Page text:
US reimposes sanctions on Iran

Secretary of State Mike Pompeo said on Saturday that the US "expects all UN Member States to comply” with snapback sanctions on the Islamic Republic.

US Secretary of State Mike Pompeo visiting Sudan, 2020. (photo credit: SOVEREIGN COUNCIL MEDIA OFFICE/HANDOUT VIA REUTERS)
US Secretary of State Mike Pompeo visiting Sudan, 2020.
(photo credit: SOVEREIGN COUNCIL MEDIA OFFICE/HANDOUT VIA REUTERS)
The US announced on Saturday night that UN sanctions are being reimposed on Iran. The snapback of sanctions was triggered 30 days ago, following the Security Council’s vote not to extend the arms embargo on the Islamic Republic. It was not immediately clear if other members of the Security Council would comply with the new sanctions.
Russia and China opposed the American move to extend the arms embargo, and the UK, France and Germany raised objections as well.
The sanctions were suspended following the 2015 nuclear agreement with Iran.


 
“The Trump Administration has always understood that the greatest threat to peace in the Middle East comes from the Islamic Republic of Iran, whose violent efforts to spread revolution have killed thousands and upended the lives of millions of innocent people,” Secretary of State Mike Pompeo announced on Saturday night.
“History shows appeasement only emboldens such regimes. Thus today, the United States welcomes the return of virtually all previously terminated UN sanctions on the Islamic Republic of Iran, the world’s leading state sponsor of terror and antisemitism.”
Pompeo added in his statement that the US expects all UN Member States “to fully comply with their obligations to implement these measures.”
He noted that in addition to the arms embargo, this includes restrictions such as the ban on Iran engaging in enrichment and reprocessing-related activities, the prohibition of ballistic-missile testing and development and sanctions on the transfer of nuclear – and missile-related technologies to Iran, among other measures.
“If UN Member States fail to fulfill their obligations to implement these sanctions, the United States is prepared to use our domestic authorities to impose consequences for those failures and ensure that Iran does not reap the benefits of UN-prohibited activity,” Pompeo’s statement reads.
The Secretary of State noted that in the coming days, Washington will announce “a range of additional measures to strengthen implementation of UN sanctions and hold violators accountable.
“Our maximum pressure campaign on the Iranian regime will continue until Iran reaches a comprehensive agreement with us to rein in its proliferation threats and stops spreading chaos, violence and bloodshed,” he added.
Defense Minister and Alternate Prime Minister Benny Gantz said that Iran continues to be a danger to the world, and its leaders are still developing its nuclear weapons programs and funding proxies throughout the Middle East.
“Continued pressure by the American government against Iranian aggression is a necessary tool and I praise the uncompromising efforts to stop it and promote stability in our region,” Gantz said.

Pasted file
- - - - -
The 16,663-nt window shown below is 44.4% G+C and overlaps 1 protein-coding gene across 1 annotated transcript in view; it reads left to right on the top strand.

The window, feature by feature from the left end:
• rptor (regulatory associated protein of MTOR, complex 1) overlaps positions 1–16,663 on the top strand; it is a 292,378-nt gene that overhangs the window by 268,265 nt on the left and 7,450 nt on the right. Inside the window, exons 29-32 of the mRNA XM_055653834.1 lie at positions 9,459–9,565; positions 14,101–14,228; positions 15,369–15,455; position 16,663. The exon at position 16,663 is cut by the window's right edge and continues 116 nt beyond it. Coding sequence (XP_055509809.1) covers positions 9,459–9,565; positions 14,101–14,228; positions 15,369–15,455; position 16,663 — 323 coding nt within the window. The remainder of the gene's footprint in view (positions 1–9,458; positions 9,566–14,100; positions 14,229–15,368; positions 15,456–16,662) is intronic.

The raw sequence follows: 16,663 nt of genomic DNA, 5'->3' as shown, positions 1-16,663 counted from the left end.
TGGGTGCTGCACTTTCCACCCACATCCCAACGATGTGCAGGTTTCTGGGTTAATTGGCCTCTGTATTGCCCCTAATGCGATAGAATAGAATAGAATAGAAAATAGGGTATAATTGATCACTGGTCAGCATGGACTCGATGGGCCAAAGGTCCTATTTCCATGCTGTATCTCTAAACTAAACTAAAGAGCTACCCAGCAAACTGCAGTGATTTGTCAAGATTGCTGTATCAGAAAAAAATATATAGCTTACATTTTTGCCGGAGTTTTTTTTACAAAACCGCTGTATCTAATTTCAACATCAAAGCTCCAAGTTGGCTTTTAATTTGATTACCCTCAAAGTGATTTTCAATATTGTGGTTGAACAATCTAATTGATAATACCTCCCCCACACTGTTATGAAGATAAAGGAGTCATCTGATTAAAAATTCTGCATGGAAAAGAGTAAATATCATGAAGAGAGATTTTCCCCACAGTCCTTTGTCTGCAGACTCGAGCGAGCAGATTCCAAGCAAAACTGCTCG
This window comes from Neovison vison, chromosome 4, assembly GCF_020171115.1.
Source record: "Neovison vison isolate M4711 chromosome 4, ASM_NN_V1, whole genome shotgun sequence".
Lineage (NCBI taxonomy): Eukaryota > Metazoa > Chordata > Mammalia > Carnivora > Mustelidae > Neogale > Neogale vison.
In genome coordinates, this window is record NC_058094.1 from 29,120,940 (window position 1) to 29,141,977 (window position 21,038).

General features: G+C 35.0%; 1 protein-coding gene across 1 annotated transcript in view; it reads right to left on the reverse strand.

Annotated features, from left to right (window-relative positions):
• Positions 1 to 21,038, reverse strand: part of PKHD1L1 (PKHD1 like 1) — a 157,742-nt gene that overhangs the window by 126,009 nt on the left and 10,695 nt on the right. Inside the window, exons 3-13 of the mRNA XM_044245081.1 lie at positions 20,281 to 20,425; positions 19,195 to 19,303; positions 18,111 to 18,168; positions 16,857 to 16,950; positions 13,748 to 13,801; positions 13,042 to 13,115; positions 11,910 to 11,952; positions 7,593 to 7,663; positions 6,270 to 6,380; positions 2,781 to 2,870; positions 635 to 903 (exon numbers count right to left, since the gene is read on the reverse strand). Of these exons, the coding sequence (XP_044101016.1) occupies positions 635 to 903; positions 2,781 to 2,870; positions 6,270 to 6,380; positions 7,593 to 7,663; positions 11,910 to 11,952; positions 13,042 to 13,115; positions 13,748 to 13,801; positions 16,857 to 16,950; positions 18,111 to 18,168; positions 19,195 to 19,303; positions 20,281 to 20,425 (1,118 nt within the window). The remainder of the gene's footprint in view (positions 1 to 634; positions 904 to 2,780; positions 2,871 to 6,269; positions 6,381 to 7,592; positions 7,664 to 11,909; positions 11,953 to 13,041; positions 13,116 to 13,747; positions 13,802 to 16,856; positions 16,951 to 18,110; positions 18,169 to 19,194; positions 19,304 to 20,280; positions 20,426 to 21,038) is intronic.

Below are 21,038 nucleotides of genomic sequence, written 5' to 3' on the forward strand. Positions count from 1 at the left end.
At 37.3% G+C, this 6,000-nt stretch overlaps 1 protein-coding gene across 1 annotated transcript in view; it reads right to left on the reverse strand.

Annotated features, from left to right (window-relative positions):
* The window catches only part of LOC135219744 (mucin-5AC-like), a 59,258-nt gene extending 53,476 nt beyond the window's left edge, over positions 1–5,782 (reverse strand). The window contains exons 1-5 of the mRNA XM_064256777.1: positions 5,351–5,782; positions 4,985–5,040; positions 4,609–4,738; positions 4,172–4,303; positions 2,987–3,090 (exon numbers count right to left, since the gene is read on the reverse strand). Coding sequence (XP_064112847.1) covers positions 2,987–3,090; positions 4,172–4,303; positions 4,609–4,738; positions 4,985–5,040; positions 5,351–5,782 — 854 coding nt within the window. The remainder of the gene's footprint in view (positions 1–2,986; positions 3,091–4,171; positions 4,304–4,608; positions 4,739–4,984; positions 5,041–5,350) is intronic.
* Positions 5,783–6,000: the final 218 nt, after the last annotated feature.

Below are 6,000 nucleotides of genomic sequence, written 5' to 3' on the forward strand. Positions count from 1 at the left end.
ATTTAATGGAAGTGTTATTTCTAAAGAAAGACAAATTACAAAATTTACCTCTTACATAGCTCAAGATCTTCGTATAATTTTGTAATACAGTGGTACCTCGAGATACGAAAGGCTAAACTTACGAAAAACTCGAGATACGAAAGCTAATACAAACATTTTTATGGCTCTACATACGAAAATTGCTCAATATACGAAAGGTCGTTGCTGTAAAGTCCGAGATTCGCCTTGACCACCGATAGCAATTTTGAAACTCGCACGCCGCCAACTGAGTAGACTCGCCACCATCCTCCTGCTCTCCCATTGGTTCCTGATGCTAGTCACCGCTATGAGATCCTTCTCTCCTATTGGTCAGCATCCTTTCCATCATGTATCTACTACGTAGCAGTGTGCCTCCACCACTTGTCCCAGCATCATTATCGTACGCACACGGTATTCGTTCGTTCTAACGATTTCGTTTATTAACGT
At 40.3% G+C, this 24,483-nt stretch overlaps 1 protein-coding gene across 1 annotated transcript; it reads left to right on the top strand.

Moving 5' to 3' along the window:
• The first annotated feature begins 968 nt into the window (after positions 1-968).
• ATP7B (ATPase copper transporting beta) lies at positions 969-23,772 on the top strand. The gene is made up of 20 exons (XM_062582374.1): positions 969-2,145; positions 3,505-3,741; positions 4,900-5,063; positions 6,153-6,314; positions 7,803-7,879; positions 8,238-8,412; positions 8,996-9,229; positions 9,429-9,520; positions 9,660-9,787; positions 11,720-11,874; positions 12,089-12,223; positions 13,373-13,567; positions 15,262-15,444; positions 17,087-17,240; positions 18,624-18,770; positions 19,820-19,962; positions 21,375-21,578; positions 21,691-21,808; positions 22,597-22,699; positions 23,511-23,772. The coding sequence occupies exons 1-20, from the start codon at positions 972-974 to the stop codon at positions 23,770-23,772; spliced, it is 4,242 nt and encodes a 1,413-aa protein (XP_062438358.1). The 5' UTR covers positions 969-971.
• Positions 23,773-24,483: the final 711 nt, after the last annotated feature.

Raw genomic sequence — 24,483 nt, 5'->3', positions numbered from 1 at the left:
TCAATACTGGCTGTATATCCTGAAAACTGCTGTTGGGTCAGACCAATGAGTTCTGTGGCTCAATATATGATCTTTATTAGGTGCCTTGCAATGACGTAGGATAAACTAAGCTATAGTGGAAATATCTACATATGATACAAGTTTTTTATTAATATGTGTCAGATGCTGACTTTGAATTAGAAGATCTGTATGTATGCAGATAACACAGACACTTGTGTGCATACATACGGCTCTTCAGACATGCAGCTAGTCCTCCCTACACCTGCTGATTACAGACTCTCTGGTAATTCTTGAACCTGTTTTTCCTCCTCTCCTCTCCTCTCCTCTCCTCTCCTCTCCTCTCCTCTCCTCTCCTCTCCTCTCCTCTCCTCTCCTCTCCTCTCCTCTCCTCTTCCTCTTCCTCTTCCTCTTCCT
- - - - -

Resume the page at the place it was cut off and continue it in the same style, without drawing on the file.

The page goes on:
Ambassador to the UN Gilad Erdan explained earlier this month that if the international community ignores the snapback sanctions, it will be a “historic threat” to the UN and its efforts “to preserve peace in the world will collapse.”
“The UN and UNSC are built on international law and compliance. If [UNSC member states] decide there is no compliance, then any country can decide on its own that it won’t listen when it doesn’t want to...This threatens the UNSC’s ability to make binding decisions,” he said.
Foreign Minister Gabi Ashkenazi thanked the US for taking action.
“I call on all countries to stand with the US, prevent the sale of weapons to Iran and to enforce the sanctions in their entirety,” Ashkenazi said. 
He also called on France, the UK and Germany, known as the E3, to “work towards rigorously implementing the sanctions regime on the national level, as well as on the EU level and through UN mechanisms.”
EU sanctions on Iran are in force until 2023.

On Saturday, the E3 pushed back at the US and said that it did not recognize its authority to snapback the sanctions, a move that would effectively bring an end to the 2015 Iran deal, known as the Joint Comprehensive Plan of Action.
The US announcement, the E3 said, “is incapable of having legal effect.”
Thirteen of the 15 UNSC members have opposed the US use of the snapback mechanism as defined by UNSC Resolution 2231, given that the Trump administration had withdrawn from the JCPOA in 2018.
The E3 countries, all of whom are UNSC members and signatories to the deal, said “we remain guided by the objective of upholding the authority and integrity of the United Nations Security Council.
“The E3 remains committed to fully implementing UNSCR 2231 (2015) by which the JCPoA was endorsed in 2015. We have worked tirelessly to preserve the nuclear agreement and remain committed to do so,” it added.
The Russian Foreign Ministry also issued a statement rejecting the US declaration, noting that the UN Security Council had not taken any action in the last month that would lead to the snapback of the sanctions.
The Trump administration’s declaration stems from “wishful thinking” given that it is “illegal” and cannot have any “international legal consequence,” the Russian Foreign Ministry said. Russia is also a UNSC member and a signatory to the JCPOA.
Tovah Lazaroff contributed to this report.